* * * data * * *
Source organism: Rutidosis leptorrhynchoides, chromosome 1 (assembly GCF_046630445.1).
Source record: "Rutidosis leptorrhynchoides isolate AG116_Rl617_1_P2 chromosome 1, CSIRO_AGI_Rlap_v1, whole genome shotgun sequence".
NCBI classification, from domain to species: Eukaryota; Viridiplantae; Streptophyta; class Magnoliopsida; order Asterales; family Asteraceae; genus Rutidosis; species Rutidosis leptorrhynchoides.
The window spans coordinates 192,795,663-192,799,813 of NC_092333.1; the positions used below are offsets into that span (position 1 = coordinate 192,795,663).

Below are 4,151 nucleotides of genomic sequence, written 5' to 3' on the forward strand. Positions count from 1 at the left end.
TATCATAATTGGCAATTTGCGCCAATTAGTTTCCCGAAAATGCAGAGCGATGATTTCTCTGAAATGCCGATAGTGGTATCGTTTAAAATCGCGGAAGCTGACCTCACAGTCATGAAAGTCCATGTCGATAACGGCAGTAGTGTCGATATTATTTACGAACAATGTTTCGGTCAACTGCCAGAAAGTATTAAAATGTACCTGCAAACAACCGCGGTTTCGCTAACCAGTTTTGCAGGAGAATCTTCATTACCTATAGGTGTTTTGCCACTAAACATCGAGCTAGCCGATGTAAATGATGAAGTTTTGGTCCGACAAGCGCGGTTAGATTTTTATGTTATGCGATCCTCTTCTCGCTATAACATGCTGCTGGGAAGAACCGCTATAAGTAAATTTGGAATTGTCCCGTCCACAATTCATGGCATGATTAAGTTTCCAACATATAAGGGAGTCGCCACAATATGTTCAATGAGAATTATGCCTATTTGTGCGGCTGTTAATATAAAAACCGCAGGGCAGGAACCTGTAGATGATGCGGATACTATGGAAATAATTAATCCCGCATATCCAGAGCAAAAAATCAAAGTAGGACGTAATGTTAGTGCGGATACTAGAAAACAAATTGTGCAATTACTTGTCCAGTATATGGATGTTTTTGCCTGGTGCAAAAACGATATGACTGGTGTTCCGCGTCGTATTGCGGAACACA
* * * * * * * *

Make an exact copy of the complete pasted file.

Source organism: Rutidosis leptorrhynchoides, chromosome 1 (assembly GCF_046630445.1).
Source record: "Rutidosis leptorrhynchoides isolate AG116_Rl617_1_P2 chromosome 1, CSIRO_AGI_Rlap_v1, whole genome shotgun sequence".
NCBI classification, from domain to species: Eukaryota; Viridiplantae; Streptophyta; class Magnoliopsida; order Asterales; family Asteraceae; genus Rutidosis; species Rutidosis leptorrhynchoides.
The window spans coordinates 192,795,663-192,799,813 of NC_092333.1; the positions used below are offsets into that span (position 1 = coordinate 192,795,663).

Below are 4,151 nucleotides of genomic sequence, written 5' to 3' on the forward strand. Positions count from 1 at the left end.
TATCATAATTGGCAATTTGCGCCAATTAGTTTCCCGAAAATGCAGAGCGATGATTTCTCTGAAATGCCGATAGTGGTATCGTTTAAAATCGCGGAAGCTGACCTCACAGTCATGAAAGTCCATGTCGATAACGGCAGTAGTGTCGATATTATTTACGAACAATGTTTCGGTCAACTGCCAGAAAGTATTAAAATGTACCTGCAAACAACCGCGGTTTCGCTAACCAGTTTTGCAGGAGAATCTTCATTACCTATAGGTGTTTTGCCACTAAACATCGAGCTAGCCGATGTAAATGATGAAGTTTTGGTCCGACAAGCGCGGTTAGATTTTTATGTTATGCGATCCTCTTCTCGCTATAACATGCTGCTGGGAAGAACCGCTATAAGTAAATTTGGAATTGTCCCGTCCACAATTCATGGCATGATTAAGTTTCCAACATATAAGGGAGTCGCCACAATATGTTCAATGAGAATTATGCCTATTTGTGCGGCTGTTAATATAAAAACCGCAGGGCAGGAACCTGTAGATGATGCGGATACTATGGAAATAATTAATCCCGCATATCCAGAGCAAAAAATCAAAGTAGGACGTAATGTTAGTGCGGATACTAGAAAACAAATTGTGCAATTACTTGTCCAGTATATGGATGTTTTTGCCTGGTGCAAAAACGATATGACTGGTGTTCCGCGTCGTATTGCGGAACACA